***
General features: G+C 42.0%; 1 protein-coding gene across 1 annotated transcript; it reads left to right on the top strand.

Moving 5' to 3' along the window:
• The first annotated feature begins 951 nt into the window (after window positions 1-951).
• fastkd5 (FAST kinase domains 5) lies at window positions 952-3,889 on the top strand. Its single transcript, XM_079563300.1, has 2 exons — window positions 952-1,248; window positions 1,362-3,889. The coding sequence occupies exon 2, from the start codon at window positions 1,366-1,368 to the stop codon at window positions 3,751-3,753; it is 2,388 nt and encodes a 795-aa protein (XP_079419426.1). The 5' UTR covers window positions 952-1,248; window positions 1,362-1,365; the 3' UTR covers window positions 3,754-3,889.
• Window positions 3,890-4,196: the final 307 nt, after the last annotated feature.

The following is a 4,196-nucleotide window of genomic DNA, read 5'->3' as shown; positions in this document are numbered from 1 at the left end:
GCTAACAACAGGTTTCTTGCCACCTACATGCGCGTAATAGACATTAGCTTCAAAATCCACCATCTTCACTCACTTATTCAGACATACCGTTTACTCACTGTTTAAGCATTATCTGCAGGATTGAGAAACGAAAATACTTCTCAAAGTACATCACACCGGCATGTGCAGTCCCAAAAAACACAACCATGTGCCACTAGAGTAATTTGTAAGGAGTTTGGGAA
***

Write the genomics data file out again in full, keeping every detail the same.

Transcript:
General features: G+C 42.0%; 1 protein-coding gene across 1 annotated transcript; it reads left to right on the top strand.

Moving 5' to 3' along the window:
• The first annotated feature begins 951 nt into the window (after window positions 1-951).
• fastkd5 (FAST kinase domains 5) lies at window positions 952-3,889 on the top strand. Its single transcript, XM_079563300.1, has 2 exons — window positions 952-1,248; window positions 1,362-3,889. The coding sequence occupies exon 2, from the start codon at window positions 1,366-1,368 to the stop codon at window positions 3,751-3,753; it is 2,388 nt and encodes a 795-aa protein (XP_079419426.1). The 5' UTR covers window positions 952-1,248; window positions 1,362-1,365; the 3' UTR covers window positions 3,754-3,889.
• Window positions 3,890-4,196: the final 307 nt, after the last annotated feature.

The following is a 4,196-nucleotide window of genomic DNA, read 5'->3' as shown; positions in this document are numbered from 1 at the left end:
GCTAACAACAGGTTTCTTGCCACCTACATGCGCGTAATAGACATTAGCTTCAAAATCCACCATCTTCACTCACTTATTCAGACATACCGTTTACTCACTGTTTAAGCATTATCTGCAGGATTGAGAAACGAAAATACTTCTCAAAGTACATCACACCGGCATGTGCAGTCCCAAAAAACACAACCATGTGCCACTAGAGTAATTTGTAAGGAGTTTGGGAA